The Short North, as most are aware, is exploding with new development. Even restaurants that fold on Columbus’s strip hardly manage to shut their doors before a new staff rolls in and starts pouring waters.
It’s nice, then, when new spots crop up outside of the city’s social center. Watershed did it. The Light of Seven Matchsticks, too. And of course there are and always have been diamonds in the various roughs.
But for as self-contained as Upper Arlington is, there have been surprisingly few quality dining options to be found within its walls. You’ll find obligatory Old Bucket of Sports Pubs, and more than a couple chain-y eateries have recently set root in the area.
Lupo, though, is of a different cloth. A wolf amongst sheep, you might say. Tucked into a sleepy corner of very mild commerce (a yoga studio, a flower shop—you get the idea), around the bend from a middle school, is Lupo: a sleek, adventurous new restaurant that brings to the glittering spires of UA a taste of the outside world. It’s not the first restaurant to occupy this former bank. (Note to self: promote the conversion of banks into other things like restaurants and art galleries, as this will almost certainly make the world a better place.) But it is the first restaurant in the neighborhood to make a significant leap away from the safe standard fare, and I for one will be making it a point to use it as an excuse to get out of the Short North when the mood strikes. Or whenever the pedal wagons start to swarm. Or just literally whenever.
Lupo is Italian for wolf and a play on the last name of creator Rick Lopez (also the man behind another UA gem, La Tavola). His Latin/Italian background oozes out of this place, with dishes highlighting flavors from just about every corner of the Mediterranean.
I was treated to four dishes. The first was a traditional Spanish appetizer: gambas al ajillo. Three big, bouncy, butterflied prawns arrived in a golden pool of garlicky butter, laced with Calabrian chili peppers and a (crucial) shot of sherry. The shrimp were cooked firm without going over, and the heat from the peppers was just right. At $14, you’re paying for flavor and execution, not volume. (As it should be.)
Next came another tapas staple: fritto misto. Anyone who goes to sports bars and orders the calamari should have a pillowcase thrown over her head and be transported unwillingly via a windowless panel van to a place like Lupo that does fried seafood the right way. First of all, they get their product from Coastal Local, a premier purveyor of (actual) fresh seafood. Next, the semolina/egg white batter is made specifically to not bog the fish flesh down. The scallops were on point, and the shrimp and squid held their own. A few key veggies provided contrast while the ramp-infused vinegar gave everything a welcome tang.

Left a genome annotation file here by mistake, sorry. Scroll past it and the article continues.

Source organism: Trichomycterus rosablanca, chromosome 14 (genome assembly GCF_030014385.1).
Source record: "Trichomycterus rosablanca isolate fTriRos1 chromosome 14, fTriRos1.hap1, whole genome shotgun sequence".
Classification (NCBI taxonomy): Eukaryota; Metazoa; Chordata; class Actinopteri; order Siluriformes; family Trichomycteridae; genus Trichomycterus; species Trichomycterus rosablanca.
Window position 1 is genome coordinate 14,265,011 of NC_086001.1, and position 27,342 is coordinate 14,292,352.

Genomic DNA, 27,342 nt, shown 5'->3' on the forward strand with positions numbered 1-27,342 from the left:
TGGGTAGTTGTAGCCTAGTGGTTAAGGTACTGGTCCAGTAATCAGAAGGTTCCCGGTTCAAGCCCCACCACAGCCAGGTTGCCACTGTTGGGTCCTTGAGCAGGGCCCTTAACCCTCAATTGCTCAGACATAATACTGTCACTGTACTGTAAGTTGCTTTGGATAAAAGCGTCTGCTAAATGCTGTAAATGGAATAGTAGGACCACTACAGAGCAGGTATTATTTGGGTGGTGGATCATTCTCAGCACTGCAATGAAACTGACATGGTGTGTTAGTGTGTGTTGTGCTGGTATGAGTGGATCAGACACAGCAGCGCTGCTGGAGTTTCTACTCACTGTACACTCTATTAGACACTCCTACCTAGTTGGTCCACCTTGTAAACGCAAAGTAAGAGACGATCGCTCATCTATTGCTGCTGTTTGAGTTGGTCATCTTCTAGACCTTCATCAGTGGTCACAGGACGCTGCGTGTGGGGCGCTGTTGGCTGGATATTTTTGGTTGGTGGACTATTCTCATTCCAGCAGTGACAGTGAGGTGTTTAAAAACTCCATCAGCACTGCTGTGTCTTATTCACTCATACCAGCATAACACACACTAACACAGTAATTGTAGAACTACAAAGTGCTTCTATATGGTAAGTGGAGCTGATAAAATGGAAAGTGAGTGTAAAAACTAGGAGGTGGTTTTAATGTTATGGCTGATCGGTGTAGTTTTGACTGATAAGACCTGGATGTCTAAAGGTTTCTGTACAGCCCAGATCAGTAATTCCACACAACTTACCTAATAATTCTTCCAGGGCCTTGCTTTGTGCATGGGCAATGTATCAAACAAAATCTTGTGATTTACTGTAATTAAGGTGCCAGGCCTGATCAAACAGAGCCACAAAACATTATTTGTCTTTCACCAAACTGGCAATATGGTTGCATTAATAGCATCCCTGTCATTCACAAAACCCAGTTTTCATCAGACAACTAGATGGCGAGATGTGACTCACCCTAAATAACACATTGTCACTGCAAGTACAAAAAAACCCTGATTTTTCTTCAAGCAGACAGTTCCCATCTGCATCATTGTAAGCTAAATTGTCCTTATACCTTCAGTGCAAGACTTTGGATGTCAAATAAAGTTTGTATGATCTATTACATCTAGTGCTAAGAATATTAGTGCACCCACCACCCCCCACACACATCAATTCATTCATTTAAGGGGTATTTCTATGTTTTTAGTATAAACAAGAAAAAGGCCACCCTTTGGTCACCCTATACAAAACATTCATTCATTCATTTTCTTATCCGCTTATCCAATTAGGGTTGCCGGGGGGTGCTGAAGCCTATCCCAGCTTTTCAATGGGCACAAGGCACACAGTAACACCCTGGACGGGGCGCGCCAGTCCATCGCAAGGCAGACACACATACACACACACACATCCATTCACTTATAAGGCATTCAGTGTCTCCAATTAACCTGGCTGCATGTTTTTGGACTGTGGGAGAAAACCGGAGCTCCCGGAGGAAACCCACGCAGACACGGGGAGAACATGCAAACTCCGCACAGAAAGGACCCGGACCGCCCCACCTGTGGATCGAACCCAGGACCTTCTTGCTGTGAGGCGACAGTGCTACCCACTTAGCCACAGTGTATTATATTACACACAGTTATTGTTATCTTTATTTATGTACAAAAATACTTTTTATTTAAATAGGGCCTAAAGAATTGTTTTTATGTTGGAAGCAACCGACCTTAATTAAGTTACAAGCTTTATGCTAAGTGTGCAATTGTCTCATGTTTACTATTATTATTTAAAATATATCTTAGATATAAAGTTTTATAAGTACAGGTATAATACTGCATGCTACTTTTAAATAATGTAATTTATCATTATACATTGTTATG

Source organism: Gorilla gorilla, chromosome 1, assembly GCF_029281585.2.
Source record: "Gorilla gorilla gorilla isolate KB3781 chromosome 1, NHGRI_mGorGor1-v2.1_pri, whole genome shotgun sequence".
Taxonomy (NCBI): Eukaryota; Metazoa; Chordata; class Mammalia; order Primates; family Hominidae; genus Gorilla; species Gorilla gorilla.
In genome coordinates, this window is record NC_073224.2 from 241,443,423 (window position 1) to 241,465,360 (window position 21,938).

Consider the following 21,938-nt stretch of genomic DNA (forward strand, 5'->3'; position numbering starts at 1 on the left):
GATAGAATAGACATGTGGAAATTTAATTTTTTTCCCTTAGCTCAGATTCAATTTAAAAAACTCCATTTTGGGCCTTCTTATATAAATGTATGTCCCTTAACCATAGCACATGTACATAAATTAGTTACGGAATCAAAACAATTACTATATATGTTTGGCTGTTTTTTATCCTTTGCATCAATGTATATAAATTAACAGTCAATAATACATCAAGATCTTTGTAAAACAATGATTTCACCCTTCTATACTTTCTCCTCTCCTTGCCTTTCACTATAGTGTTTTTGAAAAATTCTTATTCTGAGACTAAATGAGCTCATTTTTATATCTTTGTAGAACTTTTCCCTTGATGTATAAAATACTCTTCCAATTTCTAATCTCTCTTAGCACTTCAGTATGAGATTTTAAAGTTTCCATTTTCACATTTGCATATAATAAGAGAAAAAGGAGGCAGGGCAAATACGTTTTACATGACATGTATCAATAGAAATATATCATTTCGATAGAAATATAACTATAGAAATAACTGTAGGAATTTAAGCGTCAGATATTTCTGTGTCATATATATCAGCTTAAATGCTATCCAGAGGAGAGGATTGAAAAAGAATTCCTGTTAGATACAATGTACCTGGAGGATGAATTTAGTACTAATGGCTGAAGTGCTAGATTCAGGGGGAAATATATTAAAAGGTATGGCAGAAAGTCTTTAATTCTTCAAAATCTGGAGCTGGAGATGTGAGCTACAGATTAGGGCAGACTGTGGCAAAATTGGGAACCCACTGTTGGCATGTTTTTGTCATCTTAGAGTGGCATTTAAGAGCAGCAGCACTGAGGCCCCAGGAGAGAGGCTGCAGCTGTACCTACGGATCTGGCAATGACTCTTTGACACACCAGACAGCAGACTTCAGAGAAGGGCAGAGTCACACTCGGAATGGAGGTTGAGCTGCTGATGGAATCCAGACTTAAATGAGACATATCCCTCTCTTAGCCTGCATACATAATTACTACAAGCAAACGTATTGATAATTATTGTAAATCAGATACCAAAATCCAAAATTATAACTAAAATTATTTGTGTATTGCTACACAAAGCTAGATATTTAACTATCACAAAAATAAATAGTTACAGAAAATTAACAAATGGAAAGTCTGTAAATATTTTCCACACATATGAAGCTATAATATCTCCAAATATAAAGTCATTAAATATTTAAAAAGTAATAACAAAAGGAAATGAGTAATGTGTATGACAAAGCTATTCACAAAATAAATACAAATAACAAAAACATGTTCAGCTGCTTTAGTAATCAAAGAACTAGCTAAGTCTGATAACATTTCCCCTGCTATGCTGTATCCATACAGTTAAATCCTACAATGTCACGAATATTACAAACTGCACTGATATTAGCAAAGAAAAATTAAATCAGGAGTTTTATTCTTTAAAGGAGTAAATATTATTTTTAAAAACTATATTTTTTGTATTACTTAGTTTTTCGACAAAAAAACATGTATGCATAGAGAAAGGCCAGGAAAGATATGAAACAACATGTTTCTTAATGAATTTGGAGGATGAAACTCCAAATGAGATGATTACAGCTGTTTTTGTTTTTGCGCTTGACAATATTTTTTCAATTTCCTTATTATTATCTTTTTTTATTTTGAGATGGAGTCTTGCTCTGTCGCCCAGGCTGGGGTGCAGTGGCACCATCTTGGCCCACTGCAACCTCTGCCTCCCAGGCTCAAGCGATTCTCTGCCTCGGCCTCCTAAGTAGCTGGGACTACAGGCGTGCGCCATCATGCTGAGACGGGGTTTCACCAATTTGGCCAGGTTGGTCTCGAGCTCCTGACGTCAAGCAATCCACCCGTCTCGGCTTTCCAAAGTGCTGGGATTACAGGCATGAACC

The star of the show (and a special at the time of tasting, so don’t get mad if they don’t have it when you go) was the dorade à la plancha. A whole sea bream came stuffed with citrus and herbs and backed up solidly by a sweet, bright eggplant jam and a sensible pile of bravas-style fried fingerlings. Pro tip to enjoying whole fish: be your own monger and de-bone before you dive in. What’s more, you’ll do well to start at the tail and lift the whole spine off to reveal the gleaming, max-moist, buried-treasure-bottom half of the fish.
Finally, a king-sized lamb meatball, tender as they come and accompanied by a nod to northern Africa and beyond—harissa pepper jam, creamy falafel, dill yogurt, and perfectly pickled onions. At just nine bucks, this is a must for your meat course.
There are cheap-but-punchy pintxo skewers and croquetas, all the way up to mic-dropper show-stoppers like the two-pound braised pork shoulder and 60-day dry-aged ribeye. It is a quality menu.
Executive chef Todd Elder comes by this cuisine honestly. His eight years at Barcelona and significant tenure under Lopez at the aforementioned La Tavola have given him serious Spanish chops, but he is shooting for versatility with this menu as well.
“We want to give people a taste of something they might not have had before,” Elder said. “The best part is that all we have to do is get quality ingredients and let them shine.”
Bar manager Tatiana Khawaja is of the same mind, keeping “nothing American” in her wine list to encourage people to branch out. The cocktail program is far-reaching and features (as any good tapas bar should) lower ABV cocktails and aperitifs to properly enhance the dining experience. Bar specials run Wednesday to Saturday (yes, Saturday), and they’ve got some fun summer plans: rum cocktails, cigar parties…the good stuff.
As Columbus continues to grow, its satellite boroughs will do well to engender projects like Lupo. Whether it’s too edgy for the UA set remains to be seen.
I will be seen there no matter what.